Q&A: New U-23 WNT Head Coach Matt Potter Ready to Lead International Players
As long-time collegiate head coach Matt Potter takes over as head coach of the U.S. Under-23 Women’s National Team – the oldest age group for USA’s YNTs – ussoccer.com took some time to speak with him about the importance of the U-23s to the senior National Team, his experiences in France as a scout for the USA this past summer and his goals for the program.
ussoccer.com: This age group represents a crucial time in the growth of these players for the international level as they are in their early 20s and trying to make the jump to the full team. What are the messages for these players who want to make it to the senior side?
Matt Potter: “A main message is that there’s always opportunity. We are in a period right now where (USWNT head coach) Vlatko (Andonovski) is shaping a vision of how he wants to see the team evolve and play, so it’s important for the U-23 head coach to align with Vlatko and (USWNT General Manager) Kate Markgraf’s vision. Anytime there’s a coaching change, there’s new opportunity for players to show themselves, whether that’s through the college game, the NWSL, playing abroad, or our Youth National Teams, and one of my jobs is to identity these players, continue to monitor them and help them fulfill their potential in the next stage of their careers.”
ussoccer.com: Can you speak about the importance of the NWSL for the U-23 age group?
MP: “The NWSL mirrors how the international game is continuing to evolve and it’s a wonderful platform for the players to express themselves against some of the best players in the world. The league is a vitally important part of our evaluation process and with all the World Cup players currently playing in the league, it gives these younger players a chance to test themselves in a competitive environment. It also gives us the chance to evaluate their abilities and track their growth under the tutelage of some excellent coaches in the NWSL.”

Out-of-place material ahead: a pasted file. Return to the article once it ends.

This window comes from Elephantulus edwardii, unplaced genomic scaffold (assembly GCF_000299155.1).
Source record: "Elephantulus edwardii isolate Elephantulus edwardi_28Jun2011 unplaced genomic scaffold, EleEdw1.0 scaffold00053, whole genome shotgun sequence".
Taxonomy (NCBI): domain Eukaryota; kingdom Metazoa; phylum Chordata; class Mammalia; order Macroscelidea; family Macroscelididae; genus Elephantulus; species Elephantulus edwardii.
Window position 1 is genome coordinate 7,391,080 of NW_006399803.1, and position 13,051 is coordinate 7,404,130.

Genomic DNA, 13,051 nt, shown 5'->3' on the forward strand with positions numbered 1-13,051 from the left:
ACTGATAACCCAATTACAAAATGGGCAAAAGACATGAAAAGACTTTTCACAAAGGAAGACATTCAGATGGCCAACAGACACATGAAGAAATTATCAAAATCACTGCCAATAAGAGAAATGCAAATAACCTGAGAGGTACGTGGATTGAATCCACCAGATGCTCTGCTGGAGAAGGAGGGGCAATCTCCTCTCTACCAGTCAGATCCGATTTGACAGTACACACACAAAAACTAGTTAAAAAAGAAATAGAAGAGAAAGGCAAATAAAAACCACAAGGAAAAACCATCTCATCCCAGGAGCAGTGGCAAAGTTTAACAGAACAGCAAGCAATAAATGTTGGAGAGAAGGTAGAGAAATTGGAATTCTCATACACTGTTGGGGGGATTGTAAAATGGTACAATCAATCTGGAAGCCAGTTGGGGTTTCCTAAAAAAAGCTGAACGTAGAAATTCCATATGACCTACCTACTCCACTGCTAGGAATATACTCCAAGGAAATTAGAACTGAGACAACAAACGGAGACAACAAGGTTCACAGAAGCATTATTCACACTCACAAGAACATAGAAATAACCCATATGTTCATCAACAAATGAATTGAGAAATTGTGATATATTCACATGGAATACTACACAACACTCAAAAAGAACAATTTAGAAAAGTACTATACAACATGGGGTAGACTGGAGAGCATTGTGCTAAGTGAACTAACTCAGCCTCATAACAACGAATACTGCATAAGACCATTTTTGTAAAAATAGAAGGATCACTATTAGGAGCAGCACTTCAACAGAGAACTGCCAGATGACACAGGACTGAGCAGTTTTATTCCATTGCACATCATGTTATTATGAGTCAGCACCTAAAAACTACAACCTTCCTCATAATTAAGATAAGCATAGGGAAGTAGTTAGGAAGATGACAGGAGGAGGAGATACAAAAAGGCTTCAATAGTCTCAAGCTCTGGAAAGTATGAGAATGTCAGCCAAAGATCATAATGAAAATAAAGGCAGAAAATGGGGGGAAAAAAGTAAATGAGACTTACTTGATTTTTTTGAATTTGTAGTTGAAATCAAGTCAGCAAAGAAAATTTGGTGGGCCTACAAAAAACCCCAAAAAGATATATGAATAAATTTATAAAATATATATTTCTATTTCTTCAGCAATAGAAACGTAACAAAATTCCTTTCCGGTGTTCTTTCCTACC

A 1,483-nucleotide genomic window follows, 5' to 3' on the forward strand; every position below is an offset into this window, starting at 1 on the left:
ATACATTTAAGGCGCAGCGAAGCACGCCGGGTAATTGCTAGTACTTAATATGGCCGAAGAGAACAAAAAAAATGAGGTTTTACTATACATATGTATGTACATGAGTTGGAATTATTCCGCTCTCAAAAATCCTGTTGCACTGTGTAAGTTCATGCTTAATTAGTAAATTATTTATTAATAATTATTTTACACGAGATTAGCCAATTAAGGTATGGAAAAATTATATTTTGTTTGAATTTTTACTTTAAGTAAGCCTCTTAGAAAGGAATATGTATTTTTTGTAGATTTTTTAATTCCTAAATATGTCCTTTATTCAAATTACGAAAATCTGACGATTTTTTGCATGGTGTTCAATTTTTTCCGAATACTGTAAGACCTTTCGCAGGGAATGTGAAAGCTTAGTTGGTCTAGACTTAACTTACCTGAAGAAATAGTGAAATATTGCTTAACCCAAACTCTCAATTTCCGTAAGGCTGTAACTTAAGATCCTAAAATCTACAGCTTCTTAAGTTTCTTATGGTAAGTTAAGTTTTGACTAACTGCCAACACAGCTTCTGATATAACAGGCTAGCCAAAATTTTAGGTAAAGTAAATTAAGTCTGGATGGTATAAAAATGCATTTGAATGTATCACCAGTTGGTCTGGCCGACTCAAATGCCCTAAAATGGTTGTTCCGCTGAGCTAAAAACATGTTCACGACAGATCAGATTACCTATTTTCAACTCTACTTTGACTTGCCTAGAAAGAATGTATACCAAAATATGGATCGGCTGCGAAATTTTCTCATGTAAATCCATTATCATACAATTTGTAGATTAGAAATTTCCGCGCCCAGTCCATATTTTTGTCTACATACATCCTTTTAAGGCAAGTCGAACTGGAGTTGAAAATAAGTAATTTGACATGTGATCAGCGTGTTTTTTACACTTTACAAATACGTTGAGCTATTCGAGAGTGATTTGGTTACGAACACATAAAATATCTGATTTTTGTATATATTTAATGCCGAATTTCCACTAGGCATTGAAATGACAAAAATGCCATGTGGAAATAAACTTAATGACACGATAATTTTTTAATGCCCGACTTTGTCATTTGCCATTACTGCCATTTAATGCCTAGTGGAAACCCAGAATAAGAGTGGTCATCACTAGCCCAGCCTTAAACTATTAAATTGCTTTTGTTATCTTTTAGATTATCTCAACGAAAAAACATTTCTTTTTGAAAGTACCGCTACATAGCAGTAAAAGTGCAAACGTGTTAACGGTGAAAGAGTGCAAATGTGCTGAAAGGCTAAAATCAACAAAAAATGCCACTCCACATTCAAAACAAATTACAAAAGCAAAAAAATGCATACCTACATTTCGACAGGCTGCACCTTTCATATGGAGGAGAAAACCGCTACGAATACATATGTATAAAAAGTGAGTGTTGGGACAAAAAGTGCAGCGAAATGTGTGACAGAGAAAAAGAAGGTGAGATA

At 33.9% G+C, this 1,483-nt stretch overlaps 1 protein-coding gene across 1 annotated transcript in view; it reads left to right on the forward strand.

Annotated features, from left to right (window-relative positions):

ussoccer.com: You were an opponent scout for the U.S. team last summer at the World Cup in France. Can you talk a little bit about that experience?
MP: “First and foremost, I’m indebted to Jill Ellis and our scouting lead B.J. Snow for the opportunity to have the experience of being an opposition scout and contributing to the World Cup run. Being there in person was a wonderful opportunity to see the world’s game at its best. While we clearly have some of the best players in the world playing for the United States, to see the trends and the international bench marks of the world’s best players, as well as the playing styles of many teams, gave me a unique platform that I hope will translate to helping a new group of players in our U-23 program.”
ussoccer.com: What qualities about the international game drew you to this job?
MP: “I’ve always considered myself to be a student of the game, so to see how international soccer has changed, and to be able to dissect and analyze those games, is a huge growth opportunity for me. Personally, I want to continue to evolve as a coach and as a professional. Any competitor wants to be coaching players at the highest levels, and this job presented that opportunity. I also sincerely enjoy helping others figure out how to maximize their potential as people and players. Ultimately, it’s a chance to give back to the game, so I’m really looking forward to working with this age group and assisting Vlatko however I can.”
ussoccer.com: How do you view the U-23 WNT as part of the pathway to the pros and to the senior team?
MP: “The beauty of the job is that it’s not limited to one age group. Talent knows no age. My job, regardless of age, is to identify players that fit the profiles and principles that Vlatko values, whether these players are in youth clubs, college or the pro ranks. My job is to bring clarity to who they are, connect with them and help them commit to fulfilling their potential no matter where they find themselves in their careers.”